IRCICA participated in UNESCO-WHC Meeting on Post Conflict Reconstruction in the Middle East Context, and in the Old City of Aleppo in particular

IRCICA participated in UNESCO-WHC Meeting on Post Conflict Reconstruction in the Middle East Context, and in the Old City of Aleppo in particular

A meeting of multidisciplinary experts was organized by UNESCO World Heritage Center (WHC) in Paris, on 18-19 June 2015, to brainstorm on the issue of post-conflict reconstruction in the Middle East context. A special session was devoted to the Old City of Aleppo. IRCICA was represented at the meeting by Prof. Amir Pasic, Head of the Architectural Department. The meeting brought together representatives from UNESCO (WHC, Emergency Safeguarding of the Syrian Cultural Heritage Project, Regional Office in Doha and Arab Regional Center for World Heritage), the Syrian General Directorate of Antiquities, and several institutions dealing with this issue including the German Association of Friends of Aleppo Old City, Stuttgart University, Cambridge University and other universities all dealing with and experienced about protection of cultural heritage in conflict situations and post-war reconstruction, and on the political, social, urban, archeological, architectural and technical aspects of the Middle East. The meeting addressed theoretical and deontological matters, made comparative historical overviews of post-war reconstruction since World War I, and heard case studies.

The first session examined reconstruction processes in Europe after World War II and several case studies on Bosnia and Herzegovina, Jerusalem and Beirut. Prof. Amir Pasic, Head of the Architectural Department in IRCICA, presented the example of Mostar, shedding light on the complexity of a reconstruction process and outlining the findings of IRCICA's project that focused on Mostar during 2004-2014.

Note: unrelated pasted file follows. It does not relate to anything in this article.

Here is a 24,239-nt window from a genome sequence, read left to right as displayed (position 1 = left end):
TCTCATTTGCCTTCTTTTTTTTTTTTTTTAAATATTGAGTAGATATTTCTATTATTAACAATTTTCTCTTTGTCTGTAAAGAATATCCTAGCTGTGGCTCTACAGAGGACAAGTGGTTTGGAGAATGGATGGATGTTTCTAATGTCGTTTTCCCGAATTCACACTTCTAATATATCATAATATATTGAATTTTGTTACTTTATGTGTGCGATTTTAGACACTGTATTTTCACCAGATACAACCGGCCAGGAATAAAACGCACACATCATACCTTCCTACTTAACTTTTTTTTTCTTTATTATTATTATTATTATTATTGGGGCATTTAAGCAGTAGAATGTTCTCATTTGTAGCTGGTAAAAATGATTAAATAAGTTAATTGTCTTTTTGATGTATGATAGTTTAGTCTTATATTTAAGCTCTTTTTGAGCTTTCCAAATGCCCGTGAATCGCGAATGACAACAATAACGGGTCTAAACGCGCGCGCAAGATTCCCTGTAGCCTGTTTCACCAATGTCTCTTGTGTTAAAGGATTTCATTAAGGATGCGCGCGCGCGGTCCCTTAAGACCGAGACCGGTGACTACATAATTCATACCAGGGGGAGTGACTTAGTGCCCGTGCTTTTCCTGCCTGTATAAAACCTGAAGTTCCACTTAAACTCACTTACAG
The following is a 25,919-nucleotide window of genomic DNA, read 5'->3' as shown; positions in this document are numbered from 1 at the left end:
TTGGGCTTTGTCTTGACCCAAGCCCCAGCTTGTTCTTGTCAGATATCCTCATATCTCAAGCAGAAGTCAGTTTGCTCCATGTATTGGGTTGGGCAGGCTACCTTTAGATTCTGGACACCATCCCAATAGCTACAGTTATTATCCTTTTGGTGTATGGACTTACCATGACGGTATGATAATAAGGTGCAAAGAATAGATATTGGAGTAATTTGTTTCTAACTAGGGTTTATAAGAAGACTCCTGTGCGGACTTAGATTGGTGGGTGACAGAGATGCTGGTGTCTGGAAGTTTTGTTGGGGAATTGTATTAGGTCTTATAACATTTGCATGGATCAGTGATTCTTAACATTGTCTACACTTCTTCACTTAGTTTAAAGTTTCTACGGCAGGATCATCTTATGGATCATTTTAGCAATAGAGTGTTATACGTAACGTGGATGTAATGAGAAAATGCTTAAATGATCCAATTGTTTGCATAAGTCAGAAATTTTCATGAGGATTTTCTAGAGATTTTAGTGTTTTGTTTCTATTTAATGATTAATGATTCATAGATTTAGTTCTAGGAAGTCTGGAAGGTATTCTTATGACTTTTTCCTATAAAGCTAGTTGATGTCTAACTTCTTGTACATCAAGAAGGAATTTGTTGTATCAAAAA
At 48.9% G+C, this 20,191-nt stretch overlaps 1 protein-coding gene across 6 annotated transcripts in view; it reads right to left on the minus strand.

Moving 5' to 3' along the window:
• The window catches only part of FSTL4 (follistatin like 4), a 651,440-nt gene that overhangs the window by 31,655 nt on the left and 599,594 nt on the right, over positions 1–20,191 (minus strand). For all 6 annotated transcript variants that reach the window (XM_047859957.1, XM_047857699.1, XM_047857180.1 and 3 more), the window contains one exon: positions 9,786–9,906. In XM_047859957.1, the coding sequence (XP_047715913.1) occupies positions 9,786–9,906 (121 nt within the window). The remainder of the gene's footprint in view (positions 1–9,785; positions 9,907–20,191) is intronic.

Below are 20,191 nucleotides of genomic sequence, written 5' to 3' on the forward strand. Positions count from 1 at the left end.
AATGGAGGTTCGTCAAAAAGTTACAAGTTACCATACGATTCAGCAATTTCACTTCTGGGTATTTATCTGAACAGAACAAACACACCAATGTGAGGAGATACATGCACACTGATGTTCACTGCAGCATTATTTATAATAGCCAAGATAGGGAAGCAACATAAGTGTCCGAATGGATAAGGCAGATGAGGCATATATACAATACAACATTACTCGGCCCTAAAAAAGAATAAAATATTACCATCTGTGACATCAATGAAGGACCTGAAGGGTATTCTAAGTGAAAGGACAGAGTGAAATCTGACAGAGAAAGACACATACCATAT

The second session analyzed the existing theoretical framework and international charters in the area of conservation and their relevance in relation with reconstruction. The participants undertook a comparative analysis of the different approaches and discussed the need for a new charter or for recommendations on post-war reconstruction.

The third session was dedicated to the Old City of Aleppo World Heritage site, teh historic center of which has been very severely damaged. For this session, Prof. Amir Pasic and Dr. Ruba Kasmo prepared a presentation illustrating the current condition of the Old City, outlining the main components of a sustainable reconstruction process and the possible actions to be taken by IRCICA in this issue.

The fourth session addressed the conclusions of the meeting in two distinct frameworks of discussion: one dedicated to the Old City of Aleppo and the other to reconstruction in general.

The participants agreed on the importance of IRCICA's potential action to establish a program combining research, education and training, to be scheduled in the near future. Present and potential activities of IRCICA on the issue include continuous updating of a database for the built heritage in Syria. This work takes into account the various surveys and documentation efforts made through local and international cultural heritage projects in pre-conflict times in Syria. IRCICA's experience gained through its previous conservation and rehabilitation programs, both on the academic and professional levels, coupled with effective use of the documentation, will help in producing a conceptual framework for rehabilitation of architectural heritage in Syria with a focus on the Old City of Aleppo. The comprehensive scheme IRCICA developed on the subject also includes activities related to training, research and restoration studies.

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